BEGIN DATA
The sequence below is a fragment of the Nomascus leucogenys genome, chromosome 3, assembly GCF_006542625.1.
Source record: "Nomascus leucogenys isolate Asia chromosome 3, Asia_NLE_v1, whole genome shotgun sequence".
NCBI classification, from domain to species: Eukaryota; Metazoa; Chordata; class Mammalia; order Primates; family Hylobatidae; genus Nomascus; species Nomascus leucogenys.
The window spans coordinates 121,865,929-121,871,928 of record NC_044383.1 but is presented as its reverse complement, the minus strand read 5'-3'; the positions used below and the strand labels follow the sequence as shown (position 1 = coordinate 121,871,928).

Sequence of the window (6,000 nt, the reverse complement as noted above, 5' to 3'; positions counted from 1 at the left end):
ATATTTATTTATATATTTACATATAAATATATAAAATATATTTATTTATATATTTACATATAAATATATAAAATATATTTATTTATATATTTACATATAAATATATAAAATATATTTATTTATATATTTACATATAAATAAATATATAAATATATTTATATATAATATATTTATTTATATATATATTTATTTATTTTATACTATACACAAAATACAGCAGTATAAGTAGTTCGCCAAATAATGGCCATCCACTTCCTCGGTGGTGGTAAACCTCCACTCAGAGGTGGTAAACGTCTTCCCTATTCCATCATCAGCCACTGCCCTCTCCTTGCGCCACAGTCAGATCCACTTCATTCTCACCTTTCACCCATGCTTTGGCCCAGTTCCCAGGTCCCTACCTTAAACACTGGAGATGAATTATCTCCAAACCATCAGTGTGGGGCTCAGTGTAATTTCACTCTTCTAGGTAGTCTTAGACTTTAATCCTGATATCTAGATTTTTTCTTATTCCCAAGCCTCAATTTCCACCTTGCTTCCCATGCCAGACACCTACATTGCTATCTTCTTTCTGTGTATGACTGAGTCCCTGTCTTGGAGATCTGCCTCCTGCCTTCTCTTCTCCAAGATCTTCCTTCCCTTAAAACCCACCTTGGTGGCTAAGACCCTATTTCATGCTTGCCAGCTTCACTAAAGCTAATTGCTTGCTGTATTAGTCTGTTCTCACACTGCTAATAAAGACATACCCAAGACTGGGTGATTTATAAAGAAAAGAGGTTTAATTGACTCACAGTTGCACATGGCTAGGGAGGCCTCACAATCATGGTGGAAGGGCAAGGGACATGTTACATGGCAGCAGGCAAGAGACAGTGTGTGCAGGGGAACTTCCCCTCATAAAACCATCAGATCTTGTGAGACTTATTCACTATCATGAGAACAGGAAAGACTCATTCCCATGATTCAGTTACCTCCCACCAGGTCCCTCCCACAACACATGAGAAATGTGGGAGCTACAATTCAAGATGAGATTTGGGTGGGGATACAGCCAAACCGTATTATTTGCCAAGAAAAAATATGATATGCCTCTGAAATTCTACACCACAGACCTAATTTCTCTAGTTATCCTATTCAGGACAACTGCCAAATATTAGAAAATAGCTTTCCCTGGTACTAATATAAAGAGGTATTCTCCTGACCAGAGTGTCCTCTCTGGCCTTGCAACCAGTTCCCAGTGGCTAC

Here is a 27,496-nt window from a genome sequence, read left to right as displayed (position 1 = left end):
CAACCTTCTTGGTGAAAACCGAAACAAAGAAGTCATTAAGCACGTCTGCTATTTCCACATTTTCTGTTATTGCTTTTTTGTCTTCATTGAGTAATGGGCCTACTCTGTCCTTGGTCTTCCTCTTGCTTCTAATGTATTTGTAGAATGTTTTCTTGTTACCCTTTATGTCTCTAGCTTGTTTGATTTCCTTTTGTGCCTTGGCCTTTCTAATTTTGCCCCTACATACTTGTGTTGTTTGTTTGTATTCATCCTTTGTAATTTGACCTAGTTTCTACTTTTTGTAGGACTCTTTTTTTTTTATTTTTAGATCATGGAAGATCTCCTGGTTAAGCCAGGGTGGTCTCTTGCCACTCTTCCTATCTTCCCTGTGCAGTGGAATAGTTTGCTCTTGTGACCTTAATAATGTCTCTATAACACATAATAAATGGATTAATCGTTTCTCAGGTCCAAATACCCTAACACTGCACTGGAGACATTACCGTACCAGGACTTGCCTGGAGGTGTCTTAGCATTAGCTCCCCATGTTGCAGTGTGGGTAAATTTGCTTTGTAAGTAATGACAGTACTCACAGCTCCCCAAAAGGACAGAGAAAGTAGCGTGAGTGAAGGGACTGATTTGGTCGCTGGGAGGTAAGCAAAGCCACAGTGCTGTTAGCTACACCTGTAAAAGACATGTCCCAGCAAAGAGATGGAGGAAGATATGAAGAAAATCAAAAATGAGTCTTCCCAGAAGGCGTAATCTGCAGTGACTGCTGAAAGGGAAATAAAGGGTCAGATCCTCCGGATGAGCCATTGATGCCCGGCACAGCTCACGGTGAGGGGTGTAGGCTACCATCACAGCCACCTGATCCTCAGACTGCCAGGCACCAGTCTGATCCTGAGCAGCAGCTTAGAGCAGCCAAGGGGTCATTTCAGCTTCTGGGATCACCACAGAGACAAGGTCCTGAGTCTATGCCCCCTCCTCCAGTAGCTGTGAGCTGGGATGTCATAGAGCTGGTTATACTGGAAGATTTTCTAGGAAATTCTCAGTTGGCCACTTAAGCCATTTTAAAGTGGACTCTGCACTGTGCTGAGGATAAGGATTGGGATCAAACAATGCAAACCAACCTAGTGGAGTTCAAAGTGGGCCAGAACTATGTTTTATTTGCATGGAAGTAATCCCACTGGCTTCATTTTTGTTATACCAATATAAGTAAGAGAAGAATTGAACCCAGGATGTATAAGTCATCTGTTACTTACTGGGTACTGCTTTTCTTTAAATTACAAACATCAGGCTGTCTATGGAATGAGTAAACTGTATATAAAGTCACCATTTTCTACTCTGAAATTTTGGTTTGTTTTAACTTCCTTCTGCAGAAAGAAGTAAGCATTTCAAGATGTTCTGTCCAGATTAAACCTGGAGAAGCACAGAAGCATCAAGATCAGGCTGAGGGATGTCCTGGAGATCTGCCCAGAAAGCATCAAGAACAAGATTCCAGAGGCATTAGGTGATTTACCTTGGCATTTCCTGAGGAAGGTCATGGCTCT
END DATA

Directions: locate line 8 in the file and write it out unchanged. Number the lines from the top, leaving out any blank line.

CAACCTTCTTGGTGAAAACCGAAACAAAGAAGTCATTAAGCACGTCTGCTATTTCCACATTTTCTGTTATTGCTTTTTTGTCTTCATTGAGTAATGGGCCTACTCTGTCCTTGGTCTTCCTCTTGCTTCTAATGTATTTGTAGAATGTTTTCTTGTTACCCTTTATGTCTCTAGCTTGTTTGATTTCCTTTTGTGCCTTGGCCTTTCTAATTTTGCCCCTACATACTTGTGTTGTTTGTTTGTATTCATCCTTTGTAATTTGACCTAGTTTCTACTTTTTGTAGGACTCTTTTTTTTTTATTTTTAGATCATGGAAGATCTCCTGGTTAAGCCAGGGTGGTCTCTTGCCACTCTTCCTATCTTCCCTGTGCAGTGGAATAGTTTGCTCTTGTGACCTTAATAATGTCTCTATAACACATAATAAATGGATTAATCGTTTCTCAGGTCCAAATACCCTAACACTGCACTGGAGACATTACCGTACCAGGACTTGCCTGGAGGTGTCTTAGCATTAGCTCCCCATGTTGCAGTGTGGGTAAATTTGCTTTGTAAGTAATGACAGTACTCACAGCTCCCCAAAAGGACAGAGAAAGTAGCGTGAGTGAAGGGACTGATTTGGTCGCTGGGAGGTAAGCAAAGCCACAGTGCTGTTAGCTACACCTGTAAAAGACATGTCCCAGCAAAGAGATGGAGGAAGATATGAAGAAAATCAAAAATGAGTCTTCCCAGAAGGCGTAATCTGCAGTGACTGCTGAAAGGGAAATAAAGGGTCAGATCCTCCGGATGAGCCATTGATGCCCGGCACAGCTCACGGTGAGGGGTGTAGGCTACCATCACAGCCACCTGATCCTCAGACTGCCAGGCACCAGTCTGATCCTGAGCAGCAGCTTAGAGCAGCCAAGGGGTCATTTCAGCTTCTGGGATCACCACAGAGACAAGGTCCTGAGTCTATGCCCCCTCCTCCAGTAGCTGTGAGCTGGGATGTCATAGAGCTGGTTATACTGGAAGATTTTCTAGGAAATTCTCAGTTGGCCACTTAAGCCATTTTAAAGTGGACTCTGCACTGTGCTGAGGATAAGGATTGGGATCAAACAATGCAAACCAACCTAGTGGAGTTCAAAGTGGGCCAGAACTATGTTTTATTTGCATGGAAGTAATCCCACTGGCTTCATTTTTGTTATACCAATATAAGTAAGAGAAGAATTGAACCCAGGATGTATAAGTCATCTGTTACTTACTGGGTACTGCTTTTCTTTAAATTACAAACATCAGGCTGTCTATGGAATGAGTAAACTGTATATAAAGTCACCATTTTCTACTCTGAAATTTTGGTTTGTTTTAACTTCCTTCTGCAGAAAGAAGTAAGCATTTCAAGATGTTCTGTCCAGATTAAACCTGGAGAAGCACAGAAGCATCAAGATCAGGCTGAGGGATGTCCTGGAGATCTGCCCAGAAAGCATCAAGAACAAGATTCCAGAGGCATTAGGTGATTTACCTTGGCATTTCCTGAGGAAGGTCATGGCTCT